Devotional, almost pietistic, introspective, accustomed, I have no doubt, from that early training of domestic piety and sacerdotal surroundings, to see all this gay, vast phantasmagoria of life the antechamber to a greater, more enduring, and better world beyond those voices, Mr. Gladstone—at least that is my reading of his character—looks at everything in human existence with the power of self-detachment from its garish moments and its transient interests. Behind this constant warfare, underneath all this public passion and sweeping resolves, there is a nether and unseen world of thought, emotion, hope, and in that world there is ever calm. It is a tabernacle in his soul where only holy thoughts may enter. Outside its impenetrable and echoless walls are left behind the shouts of faction, the noise of battle, the rise and fall of the good and ever-enduring fight between wrong and right. Within that tabernacle Mr. Gladstone has the power of withdrawing himself at will, just as in the Agora of Athens, and on the last great day when he discoursed on immortality, and drank the mortal hemlock, Socrates could withdraw himself, and listen to the inner whisper of his daemon. All this, I say, you could see in the abstracted, resigned and composed look of Mr. Gladstone at the moment when his triumphant enemies, in their summer garb, with their smiling faces, and strutting walk, entered the House of Commons. If you wanted to see at once the contrast, not only of the temper of the hour, but the still greater and more momentous contrast of temperaments, you had only to look from the face of Mr. Gladstone to that of Mr. Chamberlain. The contrast of their years—the deeper contrast of their natures—above all, the profounder contrast of their worlds of thought, training and environment—all were brought out. In that perky, retrousse-nosed, self-complacent, confidently smiling man you saw all the flippancy—so-called realism—the petty commercialism of the end of the middle of the nineteenth century. The mysticism, the poetry, the rich devotion, the lofty and large ideals of the beginning of the century—of the time that remembered Byron and produced Newman—all these things were to be seen in the rapt look of that noble, beautiful and refined face on the Treasury Bench. And yet there was something more. The brilliant light of the early days of our century has become dim and cold in those hearts and minds which have not had the power to grow and expand with their ages. But with that splendid sanity of body as well as mind which belongs to him, Mr. Gladstone is the creature of the ending of the nineteenth as of the beginning of the twentieth century. Like the man of Arctic climes, he stands almost at the same moment in the sunset of one great century and the heralding light of the sunrise of another.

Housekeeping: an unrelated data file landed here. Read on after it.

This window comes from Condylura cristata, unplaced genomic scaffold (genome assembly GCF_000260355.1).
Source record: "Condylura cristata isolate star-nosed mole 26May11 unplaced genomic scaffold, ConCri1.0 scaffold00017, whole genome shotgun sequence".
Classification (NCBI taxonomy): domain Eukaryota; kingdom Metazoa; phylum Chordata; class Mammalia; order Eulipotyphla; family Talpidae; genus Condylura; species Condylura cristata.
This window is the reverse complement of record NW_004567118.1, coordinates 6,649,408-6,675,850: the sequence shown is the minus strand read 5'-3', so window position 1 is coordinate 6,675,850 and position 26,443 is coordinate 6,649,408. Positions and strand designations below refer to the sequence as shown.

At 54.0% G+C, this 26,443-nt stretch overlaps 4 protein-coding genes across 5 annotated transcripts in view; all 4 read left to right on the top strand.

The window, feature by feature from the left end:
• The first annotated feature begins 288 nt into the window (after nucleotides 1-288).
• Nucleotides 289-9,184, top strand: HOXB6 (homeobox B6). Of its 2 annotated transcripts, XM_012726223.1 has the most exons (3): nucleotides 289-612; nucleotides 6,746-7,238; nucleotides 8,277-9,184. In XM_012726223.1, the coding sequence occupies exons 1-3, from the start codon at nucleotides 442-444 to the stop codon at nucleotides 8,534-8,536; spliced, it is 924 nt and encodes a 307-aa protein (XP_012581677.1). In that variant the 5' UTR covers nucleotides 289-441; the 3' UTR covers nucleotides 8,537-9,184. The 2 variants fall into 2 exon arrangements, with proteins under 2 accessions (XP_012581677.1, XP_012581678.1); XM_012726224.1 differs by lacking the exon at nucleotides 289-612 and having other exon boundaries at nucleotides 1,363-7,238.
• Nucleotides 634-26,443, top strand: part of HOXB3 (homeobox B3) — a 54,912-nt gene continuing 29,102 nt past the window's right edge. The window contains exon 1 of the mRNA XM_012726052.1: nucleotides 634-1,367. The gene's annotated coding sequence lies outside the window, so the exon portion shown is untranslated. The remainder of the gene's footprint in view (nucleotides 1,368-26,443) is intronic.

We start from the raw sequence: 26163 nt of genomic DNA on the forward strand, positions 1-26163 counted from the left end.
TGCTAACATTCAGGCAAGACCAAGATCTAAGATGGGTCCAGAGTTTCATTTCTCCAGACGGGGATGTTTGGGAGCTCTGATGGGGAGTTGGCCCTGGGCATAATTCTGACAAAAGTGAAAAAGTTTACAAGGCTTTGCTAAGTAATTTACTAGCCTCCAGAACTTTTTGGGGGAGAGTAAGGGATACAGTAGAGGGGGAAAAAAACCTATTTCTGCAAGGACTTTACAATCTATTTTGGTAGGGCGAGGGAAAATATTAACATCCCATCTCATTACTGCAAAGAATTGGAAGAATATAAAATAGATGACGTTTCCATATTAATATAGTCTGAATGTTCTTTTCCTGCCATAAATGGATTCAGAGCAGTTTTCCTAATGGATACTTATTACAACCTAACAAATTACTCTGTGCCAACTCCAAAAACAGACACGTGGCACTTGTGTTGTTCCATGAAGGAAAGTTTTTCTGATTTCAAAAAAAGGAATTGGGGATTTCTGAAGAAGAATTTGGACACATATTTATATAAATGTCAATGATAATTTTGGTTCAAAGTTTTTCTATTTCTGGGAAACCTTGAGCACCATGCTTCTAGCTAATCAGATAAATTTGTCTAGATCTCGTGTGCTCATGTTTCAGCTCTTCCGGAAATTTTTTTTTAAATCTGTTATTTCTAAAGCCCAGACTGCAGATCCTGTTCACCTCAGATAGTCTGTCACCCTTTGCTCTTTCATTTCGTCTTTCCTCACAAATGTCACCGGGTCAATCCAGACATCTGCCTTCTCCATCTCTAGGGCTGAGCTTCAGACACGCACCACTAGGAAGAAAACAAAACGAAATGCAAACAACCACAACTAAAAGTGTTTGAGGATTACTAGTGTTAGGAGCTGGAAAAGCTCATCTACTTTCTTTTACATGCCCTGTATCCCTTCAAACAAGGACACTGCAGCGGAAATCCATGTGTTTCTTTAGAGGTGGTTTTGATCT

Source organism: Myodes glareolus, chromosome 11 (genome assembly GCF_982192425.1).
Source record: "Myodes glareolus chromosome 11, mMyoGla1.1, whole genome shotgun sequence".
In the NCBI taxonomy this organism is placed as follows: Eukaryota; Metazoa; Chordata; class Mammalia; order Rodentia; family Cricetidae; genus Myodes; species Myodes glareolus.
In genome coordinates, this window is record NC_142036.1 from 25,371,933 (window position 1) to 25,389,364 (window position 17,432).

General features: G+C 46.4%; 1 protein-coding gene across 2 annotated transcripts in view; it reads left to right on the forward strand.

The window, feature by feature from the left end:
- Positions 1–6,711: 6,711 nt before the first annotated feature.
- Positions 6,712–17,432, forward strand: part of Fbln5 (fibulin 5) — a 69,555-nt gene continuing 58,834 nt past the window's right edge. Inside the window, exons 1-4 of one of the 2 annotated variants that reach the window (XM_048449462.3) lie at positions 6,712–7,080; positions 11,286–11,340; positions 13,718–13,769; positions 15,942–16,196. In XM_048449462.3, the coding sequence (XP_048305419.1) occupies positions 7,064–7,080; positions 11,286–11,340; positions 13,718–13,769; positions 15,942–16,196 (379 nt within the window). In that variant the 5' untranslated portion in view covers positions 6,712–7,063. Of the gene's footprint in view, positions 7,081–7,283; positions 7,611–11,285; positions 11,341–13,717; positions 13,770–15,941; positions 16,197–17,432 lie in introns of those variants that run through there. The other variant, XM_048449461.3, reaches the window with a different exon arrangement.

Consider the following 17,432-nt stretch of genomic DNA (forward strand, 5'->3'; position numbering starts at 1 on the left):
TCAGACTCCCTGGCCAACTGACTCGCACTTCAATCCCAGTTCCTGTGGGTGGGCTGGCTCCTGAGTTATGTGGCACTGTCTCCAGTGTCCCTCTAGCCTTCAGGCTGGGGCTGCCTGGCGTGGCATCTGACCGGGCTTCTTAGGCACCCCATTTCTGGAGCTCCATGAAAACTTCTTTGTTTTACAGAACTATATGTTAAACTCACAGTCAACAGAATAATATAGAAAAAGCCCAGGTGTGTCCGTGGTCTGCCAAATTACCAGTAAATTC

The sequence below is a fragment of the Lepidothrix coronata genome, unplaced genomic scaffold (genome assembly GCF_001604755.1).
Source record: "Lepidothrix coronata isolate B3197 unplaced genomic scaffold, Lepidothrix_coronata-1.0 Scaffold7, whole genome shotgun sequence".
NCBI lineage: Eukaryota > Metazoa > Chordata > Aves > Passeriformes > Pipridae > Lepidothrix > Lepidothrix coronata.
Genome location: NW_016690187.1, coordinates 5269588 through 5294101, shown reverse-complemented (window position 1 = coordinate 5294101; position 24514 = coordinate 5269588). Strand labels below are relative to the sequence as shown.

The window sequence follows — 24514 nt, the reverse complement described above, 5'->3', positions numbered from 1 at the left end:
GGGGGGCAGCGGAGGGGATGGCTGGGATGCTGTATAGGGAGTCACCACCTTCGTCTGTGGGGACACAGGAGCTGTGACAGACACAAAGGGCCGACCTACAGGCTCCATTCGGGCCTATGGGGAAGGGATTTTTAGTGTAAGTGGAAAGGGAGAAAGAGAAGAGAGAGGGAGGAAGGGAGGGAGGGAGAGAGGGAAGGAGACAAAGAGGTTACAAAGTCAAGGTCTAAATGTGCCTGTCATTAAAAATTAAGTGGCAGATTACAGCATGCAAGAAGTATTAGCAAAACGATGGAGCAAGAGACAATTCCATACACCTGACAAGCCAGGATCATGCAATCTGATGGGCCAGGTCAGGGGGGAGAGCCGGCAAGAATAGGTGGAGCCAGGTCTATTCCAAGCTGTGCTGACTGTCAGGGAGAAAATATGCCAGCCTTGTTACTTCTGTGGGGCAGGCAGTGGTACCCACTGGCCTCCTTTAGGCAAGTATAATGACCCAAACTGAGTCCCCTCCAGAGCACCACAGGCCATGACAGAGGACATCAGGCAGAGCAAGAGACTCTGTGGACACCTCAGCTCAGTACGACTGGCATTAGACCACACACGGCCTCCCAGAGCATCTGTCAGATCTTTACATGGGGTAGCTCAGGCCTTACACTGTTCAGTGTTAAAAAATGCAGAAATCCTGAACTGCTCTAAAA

THE BURSTING OF THE STORM.
[Sidenote: An Indian summer.]